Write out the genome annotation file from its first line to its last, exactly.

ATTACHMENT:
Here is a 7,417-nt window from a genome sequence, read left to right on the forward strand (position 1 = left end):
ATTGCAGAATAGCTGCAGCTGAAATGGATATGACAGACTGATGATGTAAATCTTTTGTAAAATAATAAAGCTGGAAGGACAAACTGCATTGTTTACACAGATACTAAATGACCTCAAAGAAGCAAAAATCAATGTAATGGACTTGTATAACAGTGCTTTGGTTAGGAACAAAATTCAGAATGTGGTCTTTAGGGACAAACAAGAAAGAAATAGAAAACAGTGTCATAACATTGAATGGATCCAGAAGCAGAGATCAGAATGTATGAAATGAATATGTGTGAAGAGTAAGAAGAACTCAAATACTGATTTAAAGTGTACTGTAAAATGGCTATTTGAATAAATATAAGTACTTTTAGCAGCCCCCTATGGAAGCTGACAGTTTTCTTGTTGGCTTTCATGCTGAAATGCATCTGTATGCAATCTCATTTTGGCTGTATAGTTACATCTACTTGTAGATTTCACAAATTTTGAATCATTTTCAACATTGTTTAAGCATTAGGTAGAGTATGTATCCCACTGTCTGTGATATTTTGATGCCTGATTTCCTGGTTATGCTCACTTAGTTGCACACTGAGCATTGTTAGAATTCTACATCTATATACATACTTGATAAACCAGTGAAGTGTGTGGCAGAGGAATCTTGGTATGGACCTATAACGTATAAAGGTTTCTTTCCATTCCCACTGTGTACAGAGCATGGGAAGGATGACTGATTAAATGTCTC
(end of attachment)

Here is a 7,417-nt window from a genome sequence, read left to right on the forward strand (position 1 = left end):
ATTGCAGAATAGCTGCAGCTGAAATGGATATGACAGACTGATGATGTAAATCTTTTGTAAAATAATAAAGCTGGAAGGACAAACTGCATTGTTTACACAGATACTAAATGACCTCAAAGAAGCAAAAATCAATGTAATGGACTTGTATAACAGTGCTTTGGTTAGGAACAAAATTCAGAATGTGGTCTTTAGGGACAAACAAGAAAGAAATAGAAAACAGTGTCATAACATTGAATGGATCCAGAAGCAGAGATCAGAATGTATGAAATGAATATGTGTGAAGAGTAAGAAGAACTCAAATACTGATTTAAAGTGTACTGTAAAATGGCTATTTGAATAAATATAAGTACTTTTAGCAGCCCCCTATGGAAGCTGACAGTTTTCTTGTTGGCTTTCATGCTGAAATGCATCTGTATGCAATCTCATTTTGGCTGTATAGTTACATCTACTTGTAGATTTCACAAATTTTGAATCATTTTCAACATTGTTTAAGCATTAGGTAGAGTATGTATCCCACTGTCTGTGATATTTTGATGCCTGATTTCCTGGTTATGCTCACTTAGTTGCACACTGAGCATTGTTAGAATTCTACATCTATATACATACTTGATAAACCAGTGAAGTGTGTGGCAGAGGAATCTTGGTATGGACCTATAACGTATAAAGGTTTCTTTCCATTCCCACTGTGTACAGAGCATGGGAAGGATGACTGATTAAATGTCTC